Religious groups work with differences

Two University groups have events planned throughout the coming year.

Neil Peterson, student involved in Lutheran Campus Ministry, Left, and Ahmed Siddiqui from the Muslim Students Association, pick up trash by the Mississippi River Sept. 13, 2015. The two student associations are working together to bridge the gap between Islam and Christianity and want to stimulate interaction through events this year with other religious groups on campus.

Photo courtesy of Luthern Campus Ministry

Neil Peterson, student involved in Lutheran Campus Ministry, Left, and Ahmed Siddiqui from the Muslim Students Association, pick up trash by the Mississippi River Sept. 13, 2015. The two student associations are working together to bridge the gap between Islam and Christianity and want to stimulate interaction through events this year with other religious groups on campus.

Keith Min

With an increased number of religiously affiliated student groups at the University of Minnesota this year, some are working toward a better understanding between faith groups on campus. 
 
The Lutheran Campus Ministry and the Muslim Students Association hope collaboration between the two groups can help increase understanding between faiths that do not typically associate with each other. 
 
“What I hope students on all sides of this dialogue come to understand is that we don’t all have to be the same to love each other,” Lutheran Campus Ministry’s campus pastor Kate Reuer Welton said in an email. “I think it’s easy to look around and say ‘we’re all the same,’ but we’re actually not.”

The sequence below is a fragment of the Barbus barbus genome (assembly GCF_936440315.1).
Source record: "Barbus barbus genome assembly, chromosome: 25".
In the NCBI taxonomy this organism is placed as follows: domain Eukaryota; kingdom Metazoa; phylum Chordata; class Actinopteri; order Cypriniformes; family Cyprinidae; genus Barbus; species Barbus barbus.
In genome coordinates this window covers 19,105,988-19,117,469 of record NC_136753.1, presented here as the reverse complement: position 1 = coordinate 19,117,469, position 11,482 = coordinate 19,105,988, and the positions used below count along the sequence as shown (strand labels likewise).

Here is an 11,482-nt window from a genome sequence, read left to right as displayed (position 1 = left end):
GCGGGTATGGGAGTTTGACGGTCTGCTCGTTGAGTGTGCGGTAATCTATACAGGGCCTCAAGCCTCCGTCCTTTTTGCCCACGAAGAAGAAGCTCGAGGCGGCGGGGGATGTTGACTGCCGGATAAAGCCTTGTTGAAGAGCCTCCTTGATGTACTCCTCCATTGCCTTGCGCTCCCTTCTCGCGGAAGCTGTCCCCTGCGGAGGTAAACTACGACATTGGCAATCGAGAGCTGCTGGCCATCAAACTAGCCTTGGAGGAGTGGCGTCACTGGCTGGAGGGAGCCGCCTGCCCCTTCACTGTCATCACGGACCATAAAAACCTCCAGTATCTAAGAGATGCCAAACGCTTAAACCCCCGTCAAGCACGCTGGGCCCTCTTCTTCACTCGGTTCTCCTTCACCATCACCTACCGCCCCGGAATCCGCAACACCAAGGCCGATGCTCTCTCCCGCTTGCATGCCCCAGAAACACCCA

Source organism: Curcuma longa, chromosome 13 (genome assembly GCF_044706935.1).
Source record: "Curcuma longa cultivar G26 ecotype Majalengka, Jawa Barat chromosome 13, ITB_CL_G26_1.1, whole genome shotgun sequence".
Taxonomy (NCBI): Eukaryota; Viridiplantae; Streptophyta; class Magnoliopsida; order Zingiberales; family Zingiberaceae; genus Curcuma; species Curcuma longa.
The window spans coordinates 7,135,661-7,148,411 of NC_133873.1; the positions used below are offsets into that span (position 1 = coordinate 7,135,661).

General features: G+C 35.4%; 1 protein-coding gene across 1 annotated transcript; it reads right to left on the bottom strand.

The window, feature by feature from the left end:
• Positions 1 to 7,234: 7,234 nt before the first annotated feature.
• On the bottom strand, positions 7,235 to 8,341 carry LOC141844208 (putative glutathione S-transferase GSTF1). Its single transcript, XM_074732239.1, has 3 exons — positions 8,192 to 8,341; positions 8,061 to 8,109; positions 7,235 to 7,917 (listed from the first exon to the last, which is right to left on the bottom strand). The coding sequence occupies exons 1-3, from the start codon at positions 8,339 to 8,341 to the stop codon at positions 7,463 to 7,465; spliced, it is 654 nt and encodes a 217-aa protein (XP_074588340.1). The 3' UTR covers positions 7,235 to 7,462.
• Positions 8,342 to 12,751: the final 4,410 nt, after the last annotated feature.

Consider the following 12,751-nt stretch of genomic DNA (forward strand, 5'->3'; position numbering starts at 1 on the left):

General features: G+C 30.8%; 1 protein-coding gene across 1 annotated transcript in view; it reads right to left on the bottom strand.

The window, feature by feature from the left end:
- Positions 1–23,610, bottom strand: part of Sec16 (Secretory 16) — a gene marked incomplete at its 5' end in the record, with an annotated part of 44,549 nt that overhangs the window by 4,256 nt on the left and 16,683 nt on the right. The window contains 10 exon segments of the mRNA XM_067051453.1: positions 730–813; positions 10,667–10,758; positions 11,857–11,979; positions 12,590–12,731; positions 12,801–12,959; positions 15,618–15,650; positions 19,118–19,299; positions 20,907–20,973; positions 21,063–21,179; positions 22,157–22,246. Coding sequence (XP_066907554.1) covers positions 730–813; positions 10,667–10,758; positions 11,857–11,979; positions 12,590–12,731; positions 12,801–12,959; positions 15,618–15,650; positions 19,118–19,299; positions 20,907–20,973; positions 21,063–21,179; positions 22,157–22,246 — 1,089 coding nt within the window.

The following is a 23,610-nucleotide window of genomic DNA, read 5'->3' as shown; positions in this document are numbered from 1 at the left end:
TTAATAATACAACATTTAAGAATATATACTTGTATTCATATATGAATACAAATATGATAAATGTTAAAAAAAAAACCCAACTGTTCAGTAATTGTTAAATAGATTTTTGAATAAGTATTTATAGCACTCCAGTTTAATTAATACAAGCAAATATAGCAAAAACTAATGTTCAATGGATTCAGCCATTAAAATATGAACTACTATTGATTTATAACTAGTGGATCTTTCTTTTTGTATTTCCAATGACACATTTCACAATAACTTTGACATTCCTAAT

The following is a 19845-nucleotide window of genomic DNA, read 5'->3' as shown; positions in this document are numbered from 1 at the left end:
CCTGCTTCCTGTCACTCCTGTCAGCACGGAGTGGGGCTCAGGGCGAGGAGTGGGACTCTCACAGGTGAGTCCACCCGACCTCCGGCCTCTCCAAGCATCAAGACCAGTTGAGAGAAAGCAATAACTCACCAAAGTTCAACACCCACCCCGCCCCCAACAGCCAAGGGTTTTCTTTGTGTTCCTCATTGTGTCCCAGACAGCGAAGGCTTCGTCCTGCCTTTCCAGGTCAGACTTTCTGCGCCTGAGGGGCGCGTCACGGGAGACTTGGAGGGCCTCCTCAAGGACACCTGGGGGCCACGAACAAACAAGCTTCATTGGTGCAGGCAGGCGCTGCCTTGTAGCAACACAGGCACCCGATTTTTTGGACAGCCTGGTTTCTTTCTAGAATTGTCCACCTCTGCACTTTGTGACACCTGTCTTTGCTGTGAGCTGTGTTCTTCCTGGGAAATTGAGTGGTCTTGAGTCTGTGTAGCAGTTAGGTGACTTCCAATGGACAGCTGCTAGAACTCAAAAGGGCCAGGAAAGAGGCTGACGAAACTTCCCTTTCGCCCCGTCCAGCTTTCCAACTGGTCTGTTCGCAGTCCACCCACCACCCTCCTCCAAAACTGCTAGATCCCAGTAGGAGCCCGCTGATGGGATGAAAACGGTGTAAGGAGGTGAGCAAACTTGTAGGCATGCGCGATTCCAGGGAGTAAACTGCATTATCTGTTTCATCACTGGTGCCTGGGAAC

The two groups have a number of events planned throughout the year, like a Thanksgiving potluck and a monthly series called the Faith and Leadership Institute, where community leaders will discuss how faith can help people make a difference in the world, Welton said in the email. 
 
Emily Mentz, an officer for Lutheran Campus Ministry, said the events would add to the groups’ understanding of other cultures and religions.
 
Lack of understanding 
 
between faith-based groups can create fear and confusion, Mentz wrote in an email statement.
 
To foster better understanding, about 30 members of the two groups picked up trash along the Mississippi River earlier this month and had a cookout afterward. Both groups say they hope to continue to strengthen their relationship throughout the year.
 
“Events like interfaith [cleanup] also give our two groups an opportunity to come closer and establish a stronger connection and understanding,” Ahmed Idris, vice president of the Muslim Students Association, said in an email.
 
Another University group that advocates for discussions between different religious campus groups, the Multifaith Student Council, formed a few years ago when communication issues between some religious groups arose at the University, said Council President Hannah Bender. 
 
Mentz said Lutheran Campus Ministry and the Muslim Students Association have both had a relationship for a while. She said they started collaborating because each group uses the Grace University Lutheran Church for functions. 
 
The groups also aim to address social justice issues this year, Idris said in the email. 
 
He said the groups hope to sponsor a Black Lives Matter event to allow community and student leaders to voice their religious perspective on racism and injustice.
 
“I hope that this is just the beginning of a relationship,” Welton said in the email.